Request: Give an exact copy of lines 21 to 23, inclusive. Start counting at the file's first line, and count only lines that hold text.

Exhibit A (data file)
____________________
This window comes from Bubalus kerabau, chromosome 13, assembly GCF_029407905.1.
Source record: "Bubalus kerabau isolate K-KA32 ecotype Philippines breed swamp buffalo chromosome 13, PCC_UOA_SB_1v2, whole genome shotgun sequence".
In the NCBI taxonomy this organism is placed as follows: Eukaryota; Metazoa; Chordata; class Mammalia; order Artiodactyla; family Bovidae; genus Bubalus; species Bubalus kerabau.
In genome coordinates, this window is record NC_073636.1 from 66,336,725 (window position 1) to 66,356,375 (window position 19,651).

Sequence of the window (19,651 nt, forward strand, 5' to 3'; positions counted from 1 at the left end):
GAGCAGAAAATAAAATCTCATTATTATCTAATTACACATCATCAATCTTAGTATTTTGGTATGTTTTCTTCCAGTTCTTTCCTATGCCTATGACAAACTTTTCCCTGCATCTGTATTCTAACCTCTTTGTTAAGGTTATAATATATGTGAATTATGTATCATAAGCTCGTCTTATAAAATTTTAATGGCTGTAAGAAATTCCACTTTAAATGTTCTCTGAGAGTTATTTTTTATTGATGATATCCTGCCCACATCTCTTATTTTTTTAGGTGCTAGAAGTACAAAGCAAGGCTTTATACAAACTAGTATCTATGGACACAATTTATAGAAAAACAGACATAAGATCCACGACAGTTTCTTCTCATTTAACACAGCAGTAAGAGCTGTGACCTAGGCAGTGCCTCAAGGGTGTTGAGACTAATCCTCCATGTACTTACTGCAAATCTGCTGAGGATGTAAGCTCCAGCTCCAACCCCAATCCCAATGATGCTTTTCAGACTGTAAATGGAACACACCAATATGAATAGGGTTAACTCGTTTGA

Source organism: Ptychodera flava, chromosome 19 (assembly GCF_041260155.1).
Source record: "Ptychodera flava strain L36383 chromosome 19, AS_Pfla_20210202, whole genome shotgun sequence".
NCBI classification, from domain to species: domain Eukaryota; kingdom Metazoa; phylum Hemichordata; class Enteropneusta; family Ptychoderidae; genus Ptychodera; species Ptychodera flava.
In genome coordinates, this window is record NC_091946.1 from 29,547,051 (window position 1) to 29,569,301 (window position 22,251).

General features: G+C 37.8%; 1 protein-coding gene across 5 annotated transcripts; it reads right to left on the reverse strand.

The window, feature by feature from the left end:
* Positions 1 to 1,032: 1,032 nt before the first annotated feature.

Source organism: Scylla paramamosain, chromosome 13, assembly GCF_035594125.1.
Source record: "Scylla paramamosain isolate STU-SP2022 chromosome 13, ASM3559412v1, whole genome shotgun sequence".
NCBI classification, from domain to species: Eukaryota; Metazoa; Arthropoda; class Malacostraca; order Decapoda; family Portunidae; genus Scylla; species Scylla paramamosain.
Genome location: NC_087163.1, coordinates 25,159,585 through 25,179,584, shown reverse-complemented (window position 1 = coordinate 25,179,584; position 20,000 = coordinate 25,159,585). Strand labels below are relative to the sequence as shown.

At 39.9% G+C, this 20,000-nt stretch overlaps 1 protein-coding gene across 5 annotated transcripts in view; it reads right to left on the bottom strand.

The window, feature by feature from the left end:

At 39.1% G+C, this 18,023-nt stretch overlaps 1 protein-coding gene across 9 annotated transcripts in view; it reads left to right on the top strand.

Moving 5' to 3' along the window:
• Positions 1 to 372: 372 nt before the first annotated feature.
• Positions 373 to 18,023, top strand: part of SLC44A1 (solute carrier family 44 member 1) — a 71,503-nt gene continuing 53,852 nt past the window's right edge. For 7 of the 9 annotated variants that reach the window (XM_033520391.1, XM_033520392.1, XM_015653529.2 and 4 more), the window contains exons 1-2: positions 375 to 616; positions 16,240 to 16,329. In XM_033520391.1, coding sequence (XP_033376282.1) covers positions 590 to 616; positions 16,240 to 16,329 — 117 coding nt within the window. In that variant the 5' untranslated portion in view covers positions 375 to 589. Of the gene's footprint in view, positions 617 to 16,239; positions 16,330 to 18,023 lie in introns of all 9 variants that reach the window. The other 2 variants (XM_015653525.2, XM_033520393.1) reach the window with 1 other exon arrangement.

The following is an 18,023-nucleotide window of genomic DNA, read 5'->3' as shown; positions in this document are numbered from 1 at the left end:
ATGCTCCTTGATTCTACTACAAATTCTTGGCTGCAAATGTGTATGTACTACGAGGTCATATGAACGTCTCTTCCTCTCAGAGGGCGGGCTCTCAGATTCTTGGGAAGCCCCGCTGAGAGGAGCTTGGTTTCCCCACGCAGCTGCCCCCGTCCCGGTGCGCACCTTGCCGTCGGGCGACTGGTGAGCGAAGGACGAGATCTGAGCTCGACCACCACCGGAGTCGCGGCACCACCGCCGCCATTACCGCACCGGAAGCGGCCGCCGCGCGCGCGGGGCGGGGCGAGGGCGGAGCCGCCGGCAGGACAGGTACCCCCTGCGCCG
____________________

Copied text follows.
Moving 5' to 3' along the window:
• Positions 1 to 372: 372 nt before the first annotated feature.
• Positions 373 to 18,023, top strand: part of SLC44A1 (solute carrier family 44 member 1) — a 71,503-nt gene continuing 53,852 nt past the window's right edge. For 7 of the 9 annotated variants that reach the window (XM_033520391.1, XM_033520392.1, XM_015653529.2 and 4 more), the window contains exons 1-2: positions 375 to 616; positions 16,240 to 16,329. In XM_033520391.1, coding sequence (XP_033376282.1) covers positions 590 to 616; positions 16,240 to 16,329 — 117 coding nt within the window. In that variant the 5' untranslated portion in view covers positions 375 to 589. Of the gene's footprint in view, positions 617 to 16,239; positions 16,330 to 18,023 lie in introns of all 9 variants that reach the window. The other 2 variants (XM_015653525.2, XM_033520393.1) reach the window with 1 other exon arrangement.